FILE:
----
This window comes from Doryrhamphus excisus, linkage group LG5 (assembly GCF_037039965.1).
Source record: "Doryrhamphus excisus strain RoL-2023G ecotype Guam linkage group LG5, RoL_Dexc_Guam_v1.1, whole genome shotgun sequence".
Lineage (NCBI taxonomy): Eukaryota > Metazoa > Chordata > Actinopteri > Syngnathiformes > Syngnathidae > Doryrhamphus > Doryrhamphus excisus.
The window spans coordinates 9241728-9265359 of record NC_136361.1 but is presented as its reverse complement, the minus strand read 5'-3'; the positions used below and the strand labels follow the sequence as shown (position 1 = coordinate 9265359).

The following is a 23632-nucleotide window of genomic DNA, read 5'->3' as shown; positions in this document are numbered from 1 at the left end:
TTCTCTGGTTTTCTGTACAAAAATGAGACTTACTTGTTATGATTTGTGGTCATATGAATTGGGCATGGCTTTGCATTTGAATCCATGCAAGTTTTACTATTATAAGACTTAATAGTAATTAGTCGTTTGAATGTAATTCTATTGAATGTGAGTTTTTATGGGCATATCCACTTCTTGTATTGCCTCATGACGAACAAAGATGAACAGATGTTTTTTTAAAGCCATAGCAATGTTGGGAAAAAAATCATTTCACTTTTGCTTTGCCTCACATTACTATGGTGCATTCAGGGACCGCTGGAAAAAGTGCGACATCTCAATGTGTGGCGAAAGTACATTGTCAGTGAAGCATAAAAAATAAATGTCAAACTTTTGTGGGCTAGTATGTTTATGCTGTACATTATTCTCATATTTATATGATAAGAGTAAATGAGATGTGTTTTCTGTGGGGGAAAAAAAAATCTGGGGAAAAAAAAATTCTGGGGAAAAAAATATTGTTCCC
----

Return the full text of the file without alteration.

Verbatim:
This window comes from Doryrhamphus excisus, linkage group LG5 (assembly GCF_037039965.1).
Source record: "Doryrhamphus excisus strain RoL-2023G ecotype Guam linkage group LG5, RoL_Dexc_Guam_v1.1, whole genome shotgun sequence".
Lineage (NCBI taxonomy): Eukaryota > Metazoa > Chordata > Actinopteri > Syngnathiformes > Syngnathidae > Doryrhamphus > Doryrhamphus excisus.
The window spans coordinates 9241728-9265359 of record NC_136361.1 but is presented as its reverse complement, the minus strand read 5'-3'; the positions used below and the strand labels follow the sequence as shown (position 1 = coordinate 9265359).

The following is a 23632-nucleotide window of genomic DNA, read 5'->3' as shown; positions in this document are numbered from 1 at the left end:
TTCTCTGGTTTTCTGTACAAAAATGAGACTTACTTGTTATGATTTGTGGTCATATGAATTGGGCATGGCTTTGCATTTGAATCCATGCAAGTTTTACTATTATAAGACTTAATAGTAATTAGTCGTTTGAATGTAATTCTATTGAATGTGAGTTTTTATGGGCATATCCACTTCTTGTATTGCCTCATGACGAACAAAGATGAACAGATGTTTTTTTAAAGCCATAGCAATGTTGGGAAAAAAATCATTTCACTTTTGCTTTGCCTCACATTACTATGGTGCATTCAGGGACCGCTGGAAAAAGTGCGACATCTCAATGTGTGGCGAAAGTACATTGTCAGTGAAGCATAAAAAATAAATGTCAAACTTTTGTGGGCTAGTATGTTTATGCTGTACATTATTCTCATATTTATATGATAAGAGTAAATGAGATGTGTTTTCTGTGGGGGAAAAAAAAATCTGGGGAAAAAAAAATTCTGGGGAAAAAAATATTGTTCCC